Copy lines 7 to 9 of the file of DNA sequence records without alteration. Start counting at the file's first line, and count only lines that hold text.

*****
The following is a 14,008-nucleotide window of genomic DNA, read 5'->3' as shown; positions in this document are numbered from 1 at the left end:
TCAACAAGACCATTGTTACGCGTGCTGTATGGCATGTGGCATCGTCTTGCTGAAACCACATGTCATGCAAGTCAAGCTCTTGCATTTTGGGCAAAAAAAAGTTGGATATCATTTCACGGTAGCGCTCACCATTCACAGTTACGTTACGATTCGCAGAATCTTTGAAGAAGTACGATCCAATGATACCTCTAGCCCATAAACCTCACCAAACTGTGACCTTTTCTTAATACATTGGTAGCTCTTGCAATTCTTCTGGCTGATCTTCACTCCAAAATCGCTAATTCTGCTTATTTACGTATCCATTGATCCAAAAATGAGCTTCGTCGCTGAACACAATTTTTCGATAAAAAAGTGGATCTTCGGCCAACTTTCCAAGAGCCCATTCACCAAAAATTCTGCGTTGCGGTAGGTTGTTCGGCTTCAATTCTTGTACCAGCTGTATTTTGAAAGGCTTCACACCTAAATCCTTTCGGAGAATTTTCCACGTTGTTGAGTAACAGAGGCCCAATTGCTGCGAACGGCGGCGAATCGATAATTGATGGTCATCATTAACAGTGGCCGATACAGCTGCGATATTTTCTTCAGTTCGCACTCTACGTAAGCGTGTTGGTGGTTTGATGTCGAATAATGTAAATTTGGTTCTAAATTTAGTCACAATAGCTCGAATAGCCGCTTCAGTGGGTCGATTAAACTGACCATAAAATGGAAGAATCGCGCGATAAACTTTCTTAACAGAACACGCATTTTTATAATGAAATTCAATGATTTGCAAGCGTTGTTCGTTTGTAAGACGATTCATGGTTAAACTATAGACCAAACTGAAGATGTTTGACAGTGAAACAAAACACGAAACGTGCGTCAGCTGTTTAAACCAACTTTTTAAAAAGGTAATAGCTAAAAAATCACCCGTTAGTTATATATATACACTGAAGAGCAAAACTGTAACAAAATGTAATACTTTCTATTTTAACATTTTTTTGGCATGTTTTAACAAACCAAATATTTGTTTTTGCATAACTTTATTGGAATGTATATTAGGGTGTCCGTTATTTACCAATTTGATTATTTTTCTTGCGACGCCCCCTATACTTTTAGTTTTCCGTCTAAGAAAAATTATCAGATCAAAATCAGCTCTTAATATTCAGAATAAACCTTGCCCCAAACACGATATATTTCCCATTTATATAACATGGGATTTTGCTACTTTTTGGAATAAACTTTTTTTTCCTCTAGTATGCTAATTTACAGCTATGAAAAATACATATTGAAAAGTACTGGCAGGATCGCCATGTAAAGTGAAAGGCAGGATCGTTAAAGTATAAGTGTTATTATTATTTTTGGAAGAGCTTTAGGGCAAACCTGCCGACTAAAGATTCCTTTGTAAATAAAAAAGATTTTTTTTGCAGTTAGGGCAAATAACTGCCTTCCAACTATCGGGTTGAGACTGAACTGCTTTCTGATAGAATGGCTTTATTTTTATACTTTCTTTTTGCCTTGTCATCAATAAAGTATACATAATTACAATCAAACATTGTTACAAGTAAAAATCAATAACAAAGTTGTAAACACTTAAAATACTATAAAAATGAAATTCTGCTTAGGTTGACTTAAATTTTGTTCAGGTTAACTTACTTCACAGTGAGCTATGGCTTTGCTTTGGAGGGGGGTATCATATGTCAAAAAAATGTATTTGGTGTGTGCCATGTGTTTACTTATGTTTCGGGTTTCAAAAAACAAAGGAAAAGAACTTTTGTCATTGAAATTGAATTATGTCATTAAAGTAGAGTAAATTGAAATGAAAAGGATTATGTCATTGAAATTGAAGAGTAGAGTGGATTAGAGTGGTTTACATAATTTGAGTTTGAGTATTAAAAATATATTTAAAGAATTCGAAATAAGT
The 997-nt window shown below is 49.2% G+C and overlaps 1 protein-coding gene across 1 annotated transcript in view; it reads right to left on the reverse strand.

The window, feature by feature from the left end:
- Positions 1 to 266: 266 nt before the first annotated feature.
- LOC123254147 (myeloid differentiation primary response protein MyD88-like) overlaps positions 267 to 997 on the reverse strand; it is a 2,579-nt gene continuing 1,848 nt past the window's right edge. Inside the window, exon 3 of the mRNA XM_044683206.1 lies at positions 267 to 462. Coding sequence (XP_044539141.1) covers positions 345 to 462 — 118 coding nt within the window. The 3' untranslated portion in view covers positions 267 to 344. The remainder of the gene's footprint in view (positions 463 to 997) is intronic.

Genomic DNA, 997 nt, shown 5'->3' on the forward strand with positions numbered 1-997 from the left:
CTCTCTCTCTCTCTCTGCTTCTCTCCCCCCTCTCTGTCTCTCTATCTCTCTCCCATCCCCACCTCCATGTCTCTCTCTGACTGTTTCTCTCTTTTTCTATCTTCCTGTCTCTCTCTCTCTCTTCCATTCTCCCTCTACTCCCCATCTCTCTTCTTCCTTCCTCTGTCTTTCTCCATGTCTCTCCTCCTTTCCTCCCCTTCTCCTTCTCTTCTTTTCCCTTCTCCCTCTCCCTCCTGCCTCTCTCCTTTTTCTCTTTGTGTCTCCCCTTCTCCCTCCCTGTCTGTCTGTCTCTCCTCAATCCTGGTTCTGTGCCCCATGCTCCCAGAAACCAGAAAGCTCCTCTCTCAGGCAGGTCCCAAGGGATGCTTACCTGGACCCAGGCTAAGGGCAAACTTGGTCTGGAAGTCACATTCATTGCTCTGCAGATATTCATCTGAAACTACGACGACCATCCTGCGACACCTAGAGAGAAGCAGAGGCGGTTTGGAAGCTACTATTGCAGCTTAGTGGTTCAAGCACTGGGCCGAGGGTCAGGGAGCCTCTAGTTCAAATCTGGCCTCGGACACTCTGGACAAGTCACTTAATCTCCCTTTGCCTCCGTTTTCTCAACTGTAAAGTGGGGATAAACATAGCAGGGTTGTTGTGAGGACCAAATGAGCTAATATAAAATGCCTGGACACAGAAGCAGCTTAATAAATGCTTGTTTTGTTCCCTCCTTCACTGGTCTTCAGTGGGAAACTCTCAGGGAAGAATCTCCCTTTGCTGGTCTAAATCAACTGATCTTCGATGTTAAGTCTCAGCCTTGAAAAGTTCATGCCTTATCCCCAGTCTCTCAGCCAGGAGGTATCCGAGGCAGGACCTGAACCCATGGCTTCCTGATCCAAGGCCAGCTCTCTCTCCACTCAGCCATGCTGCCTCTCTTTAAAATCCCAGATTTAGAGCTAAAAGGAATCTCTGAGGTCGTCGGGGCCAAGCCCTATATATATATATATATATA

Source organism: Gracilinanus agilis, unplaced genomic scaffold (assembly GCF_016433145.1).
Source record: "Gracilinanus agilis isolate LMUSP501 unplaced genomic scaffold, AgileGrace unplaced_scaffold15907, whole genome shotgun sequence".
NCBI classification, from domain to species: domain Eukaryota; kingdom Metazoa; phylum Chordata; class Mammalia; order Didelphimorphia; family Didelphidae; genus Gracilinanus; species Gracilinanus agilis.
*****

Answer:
Genomic DNA, 997 nt, shown 5'->3' on the forward strand with positions numbered 1-997 from the left:
CTCTCTCTCTCTCTCTGCTTCTCTCCCCCCTCTCTGTCTCTCTATCTCTCTCCCATCCCCACCTCCATGTCTCTCTCTGACTGTTTCTCTCTTTTTCTATCTTCCTGTCTCTCTCTCTCTCTTCCATTCTCCCTCTACTCCCCATCTCTCTTCTTCCTTCCTCTGTCTTTCTCCATGTCTCTCCTCCTTTCCTCCCCTTCTCCTTCTCTTCTTTTCCCTTCTCCCTCTCCCTCCTGCCTCTCTCCTTTTTCTCTTTGTGTCTCCCCTTCTCCCTCCCTGTCTGTCTGTCTCTCCTCAATCCTGGTTCTGTGCCCCATGCTCCCAGAAACCAGAAAGCTCCTCTCTCAGGCAGGTCCCAAGGGATGCTTACCTGGACCCAGGCTAAGGGCAAACTTGGTCTGGAAGTCACATTCATTGCTCTGCAGATATTCATCTGAAACTACGACGACCATCCTGCGACACCTAGAGAGAAGCAGAGGCGGTTTGGAAGCTACTATTGCAGCTTAGTGGTTCAAGCACTGGGCCGAGGGTCAGGGAGCCTCTAGTTCAAATCTGGCCTCGGACACTCTGGACAAGTCACTTAATCTCCCTTTGCCTCCGTTTTCTCAACTGTAAAGTGGGGATAAACATAGCAGGGTTGTTGTGAGGACCAAATGAGCTAATATAAAATGCCTGGACACAGAAGCAGCTTAATAAATGCTTGTTTTGTTCCCTCCTTCACTGGTCTTCAGTGGGAAACTCTCAGGGAAGAATCTCCCTTTGCTGGTCTAAATCAACTGATCTTCGATGTTAAGTCTCAGCCTTGAAAAGTTCATGCCTTATCCCCAGTCTCTCAGCCAGGAGGTATCCGAGGCAGGACCTGAACCCATGGCTTCCTGATCCAAGGCCAGCTCTCTCTCCACTCAGCCATGCTGCCTCTCTTTAAAATCCCAGATTTAGAGCTAAAAGGAATCTCTGAGGTCGTCGGGGCCAAGCCCTATATATATATATATATATA

Source organism: Gracilinanus agilis, unplaced genomic scaffold (assembly GCF_016433145.1).